The issue of how best to teach students about the residential school legacy was the top topic of a recent gathering of educators from all over the province.
They gathered in Richmond for a professional development day workshop and many say it was a valuable opportunity to see classroom resources developed y the first nations education steering committee and the first nations schools association.
Responding to a recent study that found teachers in Ontario lacked the confidence in their ability to teach about the state funded, church run school, some participants said they lacked ability to deal with the topic. But those same teachers noted after the session their level of comfort with the issue was greater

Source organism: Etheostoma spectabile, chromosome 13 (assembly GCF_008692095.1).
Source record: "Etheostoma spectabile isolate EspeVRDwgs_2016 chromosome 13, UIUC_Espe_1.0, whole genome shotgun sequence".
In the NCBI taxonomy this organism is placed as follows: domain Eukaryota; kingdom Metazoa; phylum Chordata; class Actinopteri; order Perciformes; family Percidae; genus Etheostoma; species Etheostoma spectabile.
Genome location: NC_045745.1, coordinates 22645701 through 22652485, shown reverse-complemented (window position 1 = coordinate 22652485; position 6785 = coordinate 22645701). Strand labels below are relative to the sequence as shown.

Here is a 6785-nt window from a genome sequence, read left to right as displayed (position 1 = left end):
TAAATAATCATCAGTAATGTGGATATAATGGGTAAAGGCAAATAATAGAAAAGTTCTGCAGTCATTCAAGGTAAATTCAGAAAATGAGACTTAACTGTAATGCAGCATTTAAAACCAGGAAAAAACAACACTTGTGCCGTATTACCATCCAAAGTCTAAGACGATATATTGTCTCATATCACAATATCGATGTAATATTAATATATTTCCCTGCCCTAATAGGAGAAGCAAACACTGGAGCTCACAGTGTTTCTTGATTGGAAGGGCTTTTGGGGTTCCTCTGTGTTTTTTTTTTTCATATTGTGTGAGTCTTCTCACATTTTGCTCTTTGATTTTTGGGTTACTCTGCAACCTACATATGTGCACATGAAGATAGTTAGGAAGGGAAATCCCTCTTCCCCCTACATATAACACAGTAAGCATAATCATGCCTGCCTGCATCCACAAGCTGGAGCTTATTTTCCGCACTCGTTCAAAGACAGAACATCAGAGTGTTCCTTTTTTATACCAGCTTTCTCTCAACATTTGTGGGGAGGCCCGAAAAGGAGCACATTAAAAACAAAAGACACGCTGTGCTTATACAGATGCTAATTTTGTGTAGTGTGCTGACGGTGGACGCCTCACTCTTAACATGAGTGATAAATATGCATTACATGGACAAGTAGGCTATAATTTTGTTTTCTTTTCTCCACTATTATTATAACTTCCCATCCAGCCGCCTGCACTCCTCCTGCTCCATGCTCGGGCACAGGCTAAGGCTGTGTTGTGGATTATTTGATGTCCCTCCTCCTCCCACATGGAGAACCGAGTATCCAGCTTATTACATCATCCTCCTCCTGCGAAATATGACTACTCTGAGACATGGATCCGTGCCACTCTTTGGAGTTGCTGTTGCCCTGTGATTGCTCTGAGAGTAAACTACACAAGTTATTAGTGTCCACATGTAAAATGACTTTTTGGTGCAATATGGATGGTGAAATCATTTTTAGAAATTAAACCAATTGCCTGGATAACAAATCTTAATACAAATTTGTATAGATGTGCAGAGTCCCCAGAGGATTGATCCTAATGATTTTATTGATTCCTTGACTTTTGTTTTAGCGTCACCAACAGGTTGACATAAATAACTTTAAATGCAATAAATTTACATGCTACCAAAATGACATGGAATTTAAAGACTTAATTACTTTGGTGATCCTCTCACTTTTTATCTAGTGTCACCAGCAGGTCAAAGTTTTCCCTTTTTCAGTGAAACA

Stephanie Duncan who teachers in Coquitlam says she first taught about residential schools and reconciliation five years ago in collaboration with an indigenous youth workers and a school survivor.
All through the day long gathering, the educators poured through the resources and talked about when to introduce the topic during the school year and how to ensure supports are in place for students who might have a strong emotional reaction to the topic.
She adds it is empowering to understand the legacy doesn’t have to be repeated, but at the same time it gives students a good understanding of what happened in the past.
The next workshop will deal with integrating indigenous knowledge and perspectives into elementary and high school science classes.